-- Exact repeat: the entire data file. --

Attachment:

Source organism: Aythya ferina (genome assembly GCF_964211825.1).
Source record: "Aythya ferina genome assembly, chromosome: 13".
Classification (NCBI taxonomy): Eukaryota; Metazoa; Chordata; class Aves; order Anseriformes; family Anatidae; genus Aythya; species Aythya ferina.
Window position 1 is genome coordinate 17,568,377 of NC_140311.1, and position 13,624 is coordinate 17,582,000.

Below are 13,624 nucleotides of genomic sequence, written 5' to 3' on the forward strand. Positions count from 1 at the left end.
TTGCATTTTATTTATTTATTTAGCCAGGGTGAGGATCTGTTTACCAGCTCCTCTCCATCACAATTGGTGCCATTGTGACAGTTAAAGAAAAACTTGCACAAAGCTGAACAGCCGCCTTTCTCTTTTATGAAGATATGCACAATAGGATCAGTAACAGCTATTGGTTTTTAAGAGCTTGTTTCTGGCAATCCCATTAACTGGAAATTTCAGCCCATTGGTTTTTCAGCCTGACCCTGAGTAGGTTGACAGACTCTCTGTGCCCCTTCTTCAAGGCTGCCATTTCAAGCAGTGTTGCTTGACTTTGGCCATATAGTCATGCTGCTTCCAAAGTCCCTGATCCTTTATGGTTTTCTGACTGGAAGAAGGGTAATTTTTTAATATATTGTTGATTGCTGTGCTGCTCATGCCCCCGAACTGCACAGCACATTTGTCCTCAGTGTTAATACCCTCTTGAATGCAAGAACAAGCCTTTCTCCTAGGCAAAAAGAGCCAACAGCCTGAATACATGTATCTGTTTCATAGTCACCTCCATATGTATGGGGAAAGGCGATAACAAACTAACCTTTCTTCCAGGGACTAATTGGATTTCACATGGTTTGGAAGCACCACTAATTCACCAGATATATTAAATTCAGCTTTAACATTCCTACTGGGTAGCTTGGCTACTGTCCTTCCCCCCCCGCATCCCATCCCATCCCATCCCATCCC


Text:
Source organism: Aythya ferina (genome assembly GCF_964211825.1).
Source record: "Aythya ferina genome assembly, chromosome: 13".
Classification (NCBI taxonomy): Eukaryota; Metazoa; Chordata; class Aves; order Anseriformes; family Anatidae; genus Aythya; species Aythya ferina.
Window position 1 is genome coordinate 17,568,377 of NC_140311.1, and position 13,624 is coordinate 17,582,000.

Below are 13,624 nucleotides of genomic sequence, written 5' to 3' on the forward strand. Positions count from 1 at the left end.
TTGCATTTTATTTATTTATTTAGCCAGGGTGAGGATCTGTTTACCAGCTCCTCTCCATCACAATTGGTGCCATTGTGACAGTTAAAGAAAAACTTGCACAAAGCTGAACAGCCGCCTTTCTCTTTTATGAAGATATGCACAATAGGATCAGTAACAGCTATTGGTTTTTAAGAGCTTGTTTCTGGCAATCCCATTAACTGGAAATTTCAGCCCATTGGTTTTTCAGCCTGACCCTGAGTAGGTTGACAGACTCTCTGTGCCCCTTCTTCAAGGCTGCCATTTCAAGCAGTGTTGCTTGACTTTGGCCATATAGTCATGCTGCTTCCAAAGTCCCTGATCCTTTATGGTTTTCTGACTGGAAGAAGGGTAATTTTTTAATATATTGTTGATTGCTGTGCTGCTCATGCCCCCGAACTGCACAGCACATTTGTCCTCAGTGTTAATACCCTCTTGAATGCAAGAACAAGCCTTTCTCCTAGGCAAAAAGAGCCAACAGCCTGAATACATGTATCTGTTTCATAGTCACCTCCATATGTATGGGGAAAGGCGATAACAAACTAACCTTTCTTCCAGGGACTAATTGGATTTCACATGGTTTGGAAGCACCACTAATTCACCAGATATATTAAATTCAGCTTTAACATTCCTACTGGGTAGCTTGGCTACTGTCCTTCCCCCCCCGCATCCCATCCCATCCCATCCCATCCC